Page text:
McKenzie exercises, back extension (backward bending) exercises, have been proposed to relieve low back pain. The extension exercises reduce intradiscal pressure by shifting the compression weight-bearing load of the body posteriorly away from the discs and onto the facet (zygapophyseal) joints.
This is hypothesized to enhance/promote the reabsorption or redistribution of the disc fluid (nucleus pulposus) within the disc. These effects could improve the internal stability (pressure against the annular fibers) and local chemical composition of the disc, potentially reducing pain symptoms.
Quantification of diffusion of fluid within the disc in vivo has been difficult to determine due to technical limitations. Now a new instrument called Mean Signal Intensity (MSI) Magnetic Resonance Imaging (MRI) can be used to measure the fluid content of intervertebral disc (IVD).
The research published in Musculoskeletal Science and Practice investigated the immediate effects of prone press-up McKenzie exercises on lumbar disc fluid content and movement.
The mid-sagittal MRI images of 22 volunteers with low back pain were obtained before and immediately after performing a press-up extension exercise. The whole disc and nucleus regions of the L4-5 and L5-S1 discs were analysed to estimate disc fluid content and displacement.
Fluid content was measured using MSI MRI, with an increase in MSI being attributed to an increase in the fluid content of the disc. Displacement of fluid was calculated from the MSI Signal Intensity Weighted Centroid (SIWC) as the average signal intensity, which reflects movement or changes in the distribution of fluid.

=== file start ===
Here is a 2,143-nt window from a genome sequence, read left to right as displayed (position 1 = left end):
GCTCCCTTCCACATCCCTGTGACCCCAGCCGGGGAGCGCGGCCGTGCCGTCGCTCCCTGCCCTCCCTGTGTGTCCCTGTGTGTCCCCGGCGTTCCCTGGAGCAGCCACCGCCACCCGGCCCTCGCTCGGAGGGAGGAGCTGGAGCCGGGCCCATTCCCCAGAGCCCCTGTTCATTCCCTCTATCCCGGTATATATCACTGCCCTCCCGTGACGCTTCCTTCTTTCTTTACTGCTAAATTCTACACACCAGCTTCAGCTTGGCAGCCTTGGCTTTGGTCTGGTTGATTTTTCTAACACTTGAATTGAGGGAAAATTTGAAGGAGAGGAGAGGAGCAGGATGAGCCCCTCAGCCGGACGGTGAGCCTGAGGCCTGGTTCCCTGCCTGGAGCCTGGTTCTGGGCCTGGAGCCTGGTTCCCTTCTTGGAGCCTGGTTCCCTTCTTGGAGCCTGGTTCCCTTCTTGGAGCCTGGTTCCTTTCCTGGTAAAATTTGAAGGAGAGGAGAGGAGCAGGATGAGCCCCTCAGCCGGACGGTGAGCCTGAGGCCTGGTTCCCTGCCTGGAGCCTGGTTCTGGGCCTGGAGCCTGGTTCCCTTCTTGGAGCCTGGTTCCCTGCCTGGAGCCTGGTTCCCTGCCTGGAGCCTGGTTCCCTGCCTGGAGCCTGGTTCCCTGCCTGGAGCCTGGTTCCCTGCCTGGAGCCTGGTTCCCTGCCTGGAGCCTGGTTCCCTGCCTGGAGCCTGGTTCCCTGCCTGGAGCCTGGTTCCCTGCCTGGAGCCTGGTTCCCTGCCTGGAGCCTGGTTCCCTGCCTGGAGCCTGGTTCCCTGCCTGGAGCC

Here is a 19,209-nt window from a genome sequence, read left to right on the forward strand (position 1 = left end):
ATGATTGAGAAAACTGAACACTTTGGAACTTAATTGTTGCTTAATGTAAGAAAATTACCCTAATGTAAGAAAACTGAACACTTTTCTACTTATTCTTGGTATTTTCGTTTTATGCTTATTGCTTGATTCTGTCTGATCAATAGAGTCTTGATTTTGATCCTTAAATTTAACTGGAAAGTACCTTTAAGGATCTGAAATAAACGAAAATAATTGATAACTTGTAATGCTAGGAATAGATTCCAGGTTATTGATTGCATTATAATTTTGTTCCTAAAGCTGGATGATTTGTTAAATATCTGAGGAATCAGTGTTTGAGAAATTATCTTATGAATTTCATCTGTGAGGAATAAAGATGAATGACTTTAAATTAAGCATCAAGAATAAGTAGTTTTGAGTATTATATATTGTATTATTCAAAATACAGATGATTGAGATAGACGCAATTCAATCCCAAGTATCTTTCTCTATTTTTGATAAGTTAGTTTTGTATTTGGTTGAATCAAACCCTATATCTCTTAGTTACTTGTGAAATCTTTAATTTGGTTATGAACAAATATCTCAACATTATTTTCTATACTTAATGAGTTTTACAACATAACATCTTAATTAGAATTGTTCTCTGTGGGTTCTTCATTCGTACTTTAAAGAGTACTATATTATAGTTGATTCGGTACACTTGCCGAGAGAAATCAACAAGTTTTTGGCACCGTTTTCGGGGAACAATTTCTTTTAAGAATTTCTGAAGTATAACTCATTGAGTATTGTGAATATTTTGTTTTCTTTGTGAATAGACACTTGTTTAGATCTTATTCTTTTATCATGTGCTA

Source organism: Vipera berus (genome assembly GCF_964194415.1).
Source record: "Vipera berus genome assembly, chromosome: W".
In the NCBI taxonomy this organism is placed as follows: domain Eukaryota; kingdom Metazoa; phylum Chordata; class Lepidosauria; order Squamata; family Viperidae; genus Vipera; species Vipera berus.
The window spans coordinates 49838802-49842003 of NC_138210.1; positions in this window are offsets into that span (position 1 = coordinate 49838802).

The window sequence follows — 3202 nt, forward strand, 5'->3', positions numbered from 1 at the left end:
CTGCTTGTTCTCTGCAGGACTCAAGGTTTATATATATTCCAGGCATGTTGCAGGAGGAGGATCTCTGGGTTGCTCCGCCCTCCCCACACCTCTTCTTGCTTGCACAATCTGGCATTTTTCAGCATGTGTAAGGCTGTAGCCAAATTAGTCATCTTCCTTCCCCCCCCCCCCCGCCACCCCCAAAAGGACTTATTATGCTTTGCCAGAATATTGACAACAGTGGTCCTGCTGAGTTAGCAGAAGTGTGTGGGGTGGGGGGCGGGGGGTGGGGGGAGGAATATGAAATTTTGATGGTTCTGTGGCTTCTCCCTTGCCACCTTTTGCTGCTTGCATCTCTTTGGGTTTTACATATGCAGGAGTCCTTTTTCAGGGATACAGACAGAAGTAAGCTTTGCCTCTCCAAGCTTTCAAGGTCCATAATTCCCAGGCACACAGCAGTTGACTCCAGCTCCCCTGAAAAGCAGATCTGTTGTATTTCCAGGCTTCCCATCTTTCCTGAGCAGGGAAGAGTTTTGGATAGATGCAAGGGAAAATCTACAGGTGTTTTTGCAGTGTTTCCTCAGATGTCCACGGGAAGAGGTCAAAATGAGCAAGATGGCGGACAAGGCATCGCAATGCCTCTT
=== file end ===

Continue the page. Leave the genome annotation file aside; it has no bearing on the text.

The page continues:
The results show that there were no significant differences in signal intensity (a measure of fluid content) of the whole disc before and after extension at either disc level measured with McKenzie exercises.
However, there was an anterior displacement of the location of the fluid of the disc after extension exercise at L4-5, which indicates more fluid concentration in the anterior part of the disc after the exercises. But, anterior fluid displacement was not observed in L5-S1.
The authors concluded that little evidence was found supporting the hypothesis that press-up extension McKenzie exercises affect disc fluid content and distribution.
The authors suggest that the effectiveness of back extension exercise is likely to occur through mechanisms other than changing fluid content or distribution.
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